By Julia Granowicz – Mar 16, 2016
Industrial Hemp has been illegal in the United States as long as its THC producing twin – and the plant has over 100 known uses as cloth material, as a cooking oil, and it was once a fundamental part of our country. While we see a lot surrounding the reform of laws for THC producing marijuana, the industrial plant doesn’t get as much attention as it deserves.
Lawmakers in Washington recently passed a bill (unanimously in the House of Representatives and 48-1 in the Senate) which would have legalized the cultivation of industrial hemp plants for research purposes. It would also be setting up a program to keep track of the plants and allow Washington University to study the plant.
Unfortunately, after making it through both sides, the bill never stood a chance because the Governor of Washington, Jay Inslee, decided to issue a large batch of vetoes in what appears to be a form of punishment since lawmakers have yet to settle on a budget.
“Given legislators’ inability to complete their number one job, I measured these bills against the importance of the budget and set a very high bar,” Inslee said in a written statement.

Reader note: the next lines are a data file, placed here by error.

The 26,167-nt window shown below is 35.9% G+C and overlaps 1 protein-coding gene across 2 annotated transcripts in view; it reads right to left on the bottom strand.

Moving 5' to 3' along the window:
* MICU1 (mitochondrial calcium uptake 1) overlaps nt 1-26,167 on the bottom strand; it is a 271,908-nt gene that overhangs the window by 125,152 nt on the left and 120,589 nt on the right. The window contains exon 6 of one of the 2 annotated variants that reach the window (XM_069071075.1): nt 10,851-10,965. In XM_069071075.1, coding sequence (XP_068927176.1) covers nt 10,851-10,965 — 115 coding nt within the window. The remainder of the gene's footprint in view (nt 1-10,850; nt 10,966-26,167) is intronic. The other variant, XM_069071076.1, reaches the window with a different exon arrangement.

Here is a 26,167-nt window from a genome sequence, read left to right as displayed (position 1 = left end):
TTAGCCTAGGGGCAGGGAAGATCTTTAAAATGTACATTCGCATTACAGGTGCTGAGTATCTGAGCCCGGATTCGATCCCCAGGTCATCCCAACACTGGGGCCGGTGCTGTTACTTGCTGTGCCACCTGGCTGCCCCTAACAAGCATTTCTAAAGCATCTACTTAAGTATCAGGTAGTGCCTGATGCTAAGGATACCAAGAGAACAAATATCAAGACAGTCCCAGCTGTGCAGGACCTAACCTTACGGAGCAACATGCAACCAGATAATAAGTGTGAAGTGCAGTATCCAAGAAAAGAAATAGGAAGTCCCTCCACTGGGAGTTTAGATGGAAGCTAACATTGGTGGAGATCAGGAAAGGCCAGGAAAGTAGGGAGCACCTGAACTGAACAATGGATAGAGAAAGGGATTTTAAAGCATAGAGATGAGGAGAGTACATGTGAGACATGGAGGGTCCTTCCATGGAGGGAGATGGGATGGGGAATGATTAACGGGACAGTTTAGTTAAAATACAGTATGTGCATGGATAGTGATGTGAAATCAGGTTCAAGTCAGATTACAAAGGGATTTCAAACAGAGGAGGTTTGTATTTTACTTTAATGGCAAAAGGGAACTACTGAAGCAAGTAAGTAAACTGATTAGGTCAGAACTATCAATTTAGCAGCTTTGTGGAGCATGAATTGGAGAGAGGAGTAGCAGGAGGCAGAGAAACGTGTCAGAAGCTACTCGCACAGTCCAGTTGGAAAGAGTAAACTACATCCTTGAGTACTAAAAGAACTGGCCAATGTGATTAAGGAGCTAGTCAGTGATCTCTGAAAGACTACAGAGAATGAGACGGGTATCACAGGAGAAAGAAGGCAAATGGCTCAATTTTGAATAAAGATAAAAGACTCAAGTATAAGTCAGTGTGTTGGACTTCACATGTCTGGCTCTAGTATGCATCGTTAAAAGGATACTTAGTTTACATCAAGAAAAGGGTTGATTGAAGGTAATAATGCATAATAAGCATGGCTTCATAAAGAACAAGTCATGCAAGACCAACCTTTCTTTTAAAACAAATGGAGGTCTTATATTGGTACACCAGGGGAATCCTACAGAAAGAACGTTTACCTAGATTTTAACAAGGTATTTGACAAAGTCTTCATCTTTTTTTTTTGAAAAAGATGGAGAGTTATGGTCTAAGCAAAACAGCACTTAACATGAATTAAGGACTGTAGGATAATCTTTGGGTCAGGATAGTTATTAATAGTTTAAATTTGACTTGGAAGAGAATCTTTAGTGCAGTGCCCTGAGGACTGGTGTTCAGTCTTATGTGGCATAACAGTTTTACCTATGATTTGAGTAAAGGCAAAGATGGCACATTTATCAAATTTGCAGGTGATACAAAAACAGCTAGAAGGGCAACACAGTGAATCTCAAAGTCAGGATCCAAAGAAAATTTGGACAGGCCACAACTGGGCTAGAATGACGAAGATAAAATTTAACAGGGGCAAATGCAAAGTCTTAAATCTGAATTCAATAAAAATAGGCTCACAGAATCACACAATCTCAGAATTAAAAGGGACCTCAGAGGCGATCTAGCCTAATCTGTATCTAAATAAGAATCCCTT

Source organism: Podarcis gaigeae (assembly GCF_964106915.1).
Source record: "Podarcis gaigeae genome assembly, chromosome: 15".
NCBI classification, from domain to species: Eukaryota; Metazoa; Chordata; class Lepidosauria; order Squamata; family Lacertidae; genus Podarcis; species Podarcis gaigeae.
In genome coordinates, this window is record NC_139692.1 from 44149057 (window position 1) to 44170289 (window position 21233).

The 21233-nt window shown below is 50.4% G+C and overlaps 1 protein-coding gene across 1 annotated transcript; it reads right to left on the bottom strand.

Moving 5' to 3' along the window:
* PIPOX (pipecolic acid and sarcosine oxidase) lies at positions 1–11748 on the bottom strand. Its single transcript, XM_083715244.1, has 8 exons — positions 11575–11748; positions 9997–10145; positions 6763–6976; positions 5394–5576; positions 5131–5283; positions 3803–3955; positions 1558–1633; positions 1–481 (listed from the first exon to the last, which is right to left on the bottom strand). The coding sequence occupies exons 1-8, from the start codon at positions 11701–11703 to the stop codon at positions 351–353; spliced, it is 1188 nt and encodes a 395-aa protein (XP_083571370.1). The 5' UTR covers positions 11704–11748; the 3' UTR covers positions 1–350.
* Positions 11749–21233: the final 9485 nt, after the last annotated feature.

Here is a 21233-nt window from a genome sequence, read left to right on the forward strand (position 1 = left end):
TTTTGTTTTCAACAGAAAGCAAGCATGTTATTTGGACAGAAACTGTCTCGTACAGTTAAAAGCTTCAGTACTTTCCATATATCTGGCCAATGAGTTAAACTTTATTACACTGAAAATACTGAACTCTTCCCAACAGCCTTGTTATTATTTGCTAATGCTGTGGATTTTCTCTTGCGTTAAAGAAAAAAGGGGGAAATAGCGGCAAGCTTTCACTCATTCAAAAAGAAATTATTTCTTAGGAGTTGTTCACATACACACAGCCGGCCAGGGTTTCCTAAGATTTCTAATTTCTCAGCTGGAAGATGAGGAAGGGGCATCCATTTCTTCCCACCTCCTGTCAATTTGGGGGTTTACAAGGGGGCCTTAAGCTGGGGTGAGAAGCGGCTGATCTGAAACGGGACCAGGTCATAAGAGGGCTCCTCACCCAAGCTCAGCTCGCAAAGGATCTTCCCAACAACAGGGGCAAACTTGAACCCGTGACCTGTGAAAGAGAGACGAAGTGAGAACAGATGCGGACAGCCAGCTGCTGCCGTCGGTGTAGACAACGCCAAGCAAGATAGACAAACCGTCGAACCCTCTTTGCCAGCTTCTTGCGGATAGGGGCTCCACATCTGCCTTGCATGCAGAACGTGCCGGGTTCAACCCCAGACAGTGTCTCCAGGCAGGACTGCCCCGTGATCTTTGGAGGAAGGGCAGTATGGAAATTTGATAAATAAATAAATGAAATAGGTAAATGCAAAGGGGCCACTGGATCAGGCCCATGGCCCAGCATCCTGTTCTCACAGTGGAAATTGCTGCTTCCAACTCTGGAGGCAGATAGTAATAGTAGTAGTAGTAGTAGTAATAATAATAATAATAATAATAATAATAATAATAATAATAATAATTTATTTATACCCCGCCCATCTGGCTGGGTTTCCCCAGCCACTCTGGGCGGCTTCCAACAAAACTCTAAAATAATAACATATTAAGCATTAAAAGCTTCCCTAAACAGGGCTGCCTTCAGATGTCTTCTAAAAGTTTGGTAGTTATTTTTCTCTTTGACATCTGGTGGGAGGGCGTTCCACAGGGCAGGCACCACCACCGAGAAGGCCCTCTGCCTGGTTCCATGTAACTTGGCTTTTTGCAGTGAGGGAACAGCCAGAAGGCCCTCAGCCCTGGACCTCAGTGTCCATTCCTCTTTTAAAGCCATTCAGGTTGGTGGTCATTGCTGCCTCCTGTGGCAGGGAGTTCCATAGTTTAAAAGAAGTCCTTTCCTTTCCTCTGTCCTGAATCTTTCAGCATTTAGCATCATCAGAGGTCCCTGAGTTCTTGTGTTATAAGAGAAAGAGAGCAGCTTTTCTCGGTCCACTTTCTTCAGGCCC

“I recognize this is perhaps the largest single batch of vetoes in history. None of these vetoed bills were as important as the fundamental responsibility of passing a budget. I continue to hope legislators will focus on negotiations and reach agreement as quickly as possible.”
This did not go unnoticed by those in the Farm Bureau who have been waiting and hoping for this bill to pass. As well as calling out the Governor on an “overstepped power play” and claiming that he failed to “be the grown-up in the room”, they also prodded at the Governor’s own opinions about saving the environment by saying he wasted all the fuel and electricity invested in the passing of these bills when he vetoed them.
“Our current governor continues to show an uncanny ability to drive a wedge between his office and legislators,” according to the Farm Bureau.
While it was clearly disappointing to many people throughout the state of Washington, the bill will likely have a second chance in the current 30 day session. Seeing as it passed through with ease the first time, the second should be a breeze as well. However, if they do not also pass a budget during this next 30 days, who is to say Inslee will not simply make the same move again?